It is common for menstruating women to experience cramps in their lower abdomens, though they can also radiate into their lower backs, groins, or upper thighs.
Others find it difficult to get out of bed because of cramping, headaches, pain, and nausea, while some people scarcely experience any symptoms.
Even though cramps are one of the most common symptoms of menstruation, some people experience cramps that are so excruciatingly painful that it makes it difficult to perform basic tasks (like going to school or work.).
This festive season, Candice Chirwa, who is affectionately known as the “Minister of Menstruation”, shared her top tips on managing menstrual-related conditions for a stress-free holiday that won’t cramp your style.
Period-related mishaps happen to the best of us.
1. Period fatigue is real - so rest
Period fatigue and year-end fatigue are both real, so it's crucial to get enough rest, especially over the holidays. Make it a point to sleep for eight to nine hours every night throughout the holidays.
2. Heavy menstrual bleeders, we’ve got you too!
Everyone manages period pain in their unique way. Exercise helps alleviate period cramping for some people, while for others, it's applying hot water bottles directly to their abdomen.
“I do suggest that menstruators opt for comfort during this season. Avoid wearing tight clothing and instead choose to wear loose clothes during the summer.
For heavy menstrual bleeders, I’d also recommend using period products that last for 12 hours, such as night time pads, menstrual cups, period underwear, and tampons,” said Chirwa.
3. Busting a holiday myth - period
A Taiwanese study titled the “Effect of Yoga Exercise on Premenstrual Symptoms among Female Employees in Taiwan” found that 12 weeks of twice-weekly yoga classes reduced menstrual cramps in study participants. While exercise may be the last thing people feel like doing when they have cramps, it can provide pain relief.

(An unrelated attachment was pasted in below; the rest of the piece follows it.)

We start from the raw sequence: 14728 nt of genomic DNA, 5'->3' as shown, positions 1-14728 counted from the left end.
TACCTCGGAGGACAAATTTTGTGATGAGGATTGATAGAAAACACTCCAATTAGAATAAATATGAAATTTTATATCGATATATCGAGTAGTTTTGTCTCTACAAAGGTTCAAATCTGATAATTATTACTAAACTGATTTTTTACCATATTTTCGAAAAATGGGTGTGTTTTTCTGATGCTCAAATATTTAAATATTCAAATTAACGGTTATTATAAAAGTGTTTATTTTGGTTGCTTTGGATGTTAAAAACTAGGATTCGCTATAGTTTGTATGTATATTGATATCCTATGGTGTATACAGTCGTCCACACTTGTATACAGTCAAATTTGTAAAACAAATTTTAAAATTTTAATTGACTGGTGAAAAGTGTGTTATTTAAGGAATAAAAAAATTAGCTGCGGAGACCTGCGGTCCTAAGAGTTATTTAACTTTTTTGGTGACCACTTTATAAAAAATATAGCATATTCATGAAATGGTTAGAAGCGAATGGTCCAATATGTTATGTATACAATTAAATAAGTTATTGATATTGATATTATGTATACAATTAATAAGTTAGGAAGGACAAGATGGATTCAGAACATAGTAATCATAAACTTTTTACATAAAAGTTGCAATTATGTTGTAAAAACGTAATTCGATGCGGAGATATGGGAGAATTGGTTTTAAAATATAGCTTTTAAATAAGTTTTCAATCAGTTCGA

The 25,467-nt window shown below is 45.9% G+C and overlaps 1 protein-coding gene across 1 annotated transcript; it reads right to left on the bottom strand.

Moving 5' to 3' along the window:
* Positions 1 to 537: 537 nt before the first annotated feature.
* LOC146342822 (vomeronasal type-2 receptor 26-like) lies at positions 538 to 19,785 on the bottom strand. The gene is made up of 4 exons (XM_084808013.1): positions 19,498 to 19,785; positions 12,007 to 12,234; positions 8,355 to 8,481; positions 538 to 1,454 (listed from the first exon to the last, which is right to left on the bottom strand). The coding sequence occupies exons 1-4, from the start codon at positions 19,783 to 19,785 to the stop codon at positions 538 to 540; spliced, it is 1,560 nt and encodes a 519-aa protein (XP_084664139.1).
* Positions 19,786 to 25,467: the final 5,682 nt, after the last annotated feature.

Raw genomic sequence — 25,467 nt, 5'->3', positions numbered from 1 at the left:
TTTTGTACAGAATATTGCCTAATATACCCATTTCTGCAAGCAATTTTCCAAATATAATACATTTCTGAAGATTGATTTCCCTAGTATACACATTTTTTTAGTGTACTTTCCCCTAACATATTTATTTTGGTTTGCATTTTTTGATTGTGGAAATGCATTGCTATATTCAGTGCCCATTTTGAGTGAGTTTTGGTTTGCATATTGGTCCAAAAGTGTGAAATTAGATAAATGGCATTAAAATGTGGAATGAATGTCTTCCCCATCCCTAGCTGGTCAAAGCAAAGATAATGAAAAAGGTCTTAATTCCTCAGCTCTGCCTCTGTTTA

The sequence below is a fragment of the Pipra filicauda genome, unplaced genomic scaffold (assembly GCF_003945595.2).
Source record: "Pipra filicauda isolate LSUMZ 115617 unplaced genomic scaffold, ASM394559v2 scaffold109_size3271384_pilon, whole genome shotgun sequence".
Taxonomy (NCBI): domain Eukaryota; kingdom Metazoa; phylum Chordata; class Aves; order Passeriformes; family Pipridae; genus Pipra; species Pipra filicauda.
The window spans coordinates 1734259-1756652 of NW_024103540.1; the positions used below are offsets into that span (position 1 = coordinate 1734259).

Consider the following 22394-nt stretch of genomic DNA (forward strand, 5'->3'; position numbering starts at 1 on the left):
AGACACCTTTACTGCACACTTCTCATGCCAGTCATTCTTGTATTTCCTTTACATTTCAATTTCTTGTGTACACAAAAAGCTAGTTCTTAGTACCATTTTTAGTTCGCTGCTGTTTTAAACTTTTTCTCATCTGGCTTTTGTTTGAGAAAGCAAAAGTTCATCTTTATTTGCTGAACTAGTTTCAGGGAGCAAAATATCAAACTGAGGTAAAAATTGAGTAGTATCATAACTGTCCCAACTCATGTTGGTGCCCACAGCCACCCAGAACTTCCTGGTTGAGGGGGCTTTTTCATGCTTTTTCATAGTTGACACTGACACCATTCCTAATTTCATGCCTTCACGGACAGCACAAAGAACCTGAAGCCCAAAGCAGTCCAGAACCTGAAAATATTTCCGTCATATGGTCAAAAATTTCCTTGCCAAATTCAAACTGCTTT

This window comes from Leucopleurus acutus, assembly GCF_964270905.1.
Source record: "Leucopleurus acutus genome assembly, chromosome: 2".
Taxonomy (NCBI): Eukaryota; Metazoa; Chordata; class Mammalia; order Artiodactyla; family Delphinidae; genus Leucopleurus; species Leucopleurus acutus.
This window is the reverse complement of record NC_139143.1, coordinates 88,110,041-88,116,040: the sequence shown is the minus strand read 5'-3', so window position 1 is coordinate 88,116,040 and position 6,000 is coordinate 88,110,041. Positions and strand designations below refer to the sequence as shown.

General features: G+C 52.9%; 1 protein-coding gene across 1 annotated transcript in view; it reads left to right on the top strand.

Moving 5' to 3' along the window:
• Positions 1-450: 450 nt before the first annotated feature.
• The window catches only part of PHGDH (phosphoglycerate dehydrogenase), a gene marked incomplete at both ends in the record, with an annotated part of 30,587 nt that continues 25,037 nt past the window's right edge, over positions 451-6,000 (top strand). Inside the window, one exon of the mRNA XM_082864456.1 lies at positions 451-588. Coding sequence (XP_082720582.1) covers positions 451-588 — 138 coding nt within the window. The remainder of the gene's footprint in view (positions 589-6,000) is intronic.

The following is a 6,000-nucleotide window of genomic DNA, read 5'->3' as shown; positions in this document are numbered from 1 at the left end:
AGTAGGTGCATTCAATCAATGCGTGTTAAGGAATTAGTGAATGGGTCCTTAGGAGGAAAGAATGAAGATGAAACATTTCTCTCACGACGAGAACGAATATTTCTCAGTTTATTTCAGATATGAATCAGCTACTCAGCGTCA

The benefits of vigorous exercise might not be as great if you're in pain, but gentle stretching, a walk, or yoga may be helpful.
The exercise process releases endorphins, a natural pain reliever.
One persistent misconception to date is that women shouldn't swim or should be kept hidden while they are on their periods.
Chirwa alludes to the fact that you should do the exact opposite, like go for a gentle exercise, including swimming, to keep you cool and to release endorphins which are nature’s pain reliever.
A hike is a sure-fire method for managing period discomfort and preventing PMS mood swings if you'd prefer something more strenuous and a cardio burner.
Any low-stress activity, including yoga and dance, can improve your mood and your physical well-being.
4. Be careful of what you are eating
During your period, especially if your menstrual flow is heavy, it's not uncommon to notice a drop in your iron levels. This typically results in body aches and fatigue.
Stay away from foods that can cause bloating, such as dairy and foods that contain a lot of sodium. A high sodium intake is unhealthy regardless of the time of the month, but it is even more harmful when you are on your period.
Remaining hydrated and drinking ginger tea is a great remedy for helping with cramps.
5. Try alternative solutions like herbal teas
Using herbal-based medicine to relieve menstrual cramps, which is relatively side-effect free, can make your holiday activities less enjoyable.
“I also find using natural treatment options to be a healthier route that is unlikely to lead to gastric issues,” said Chirwa.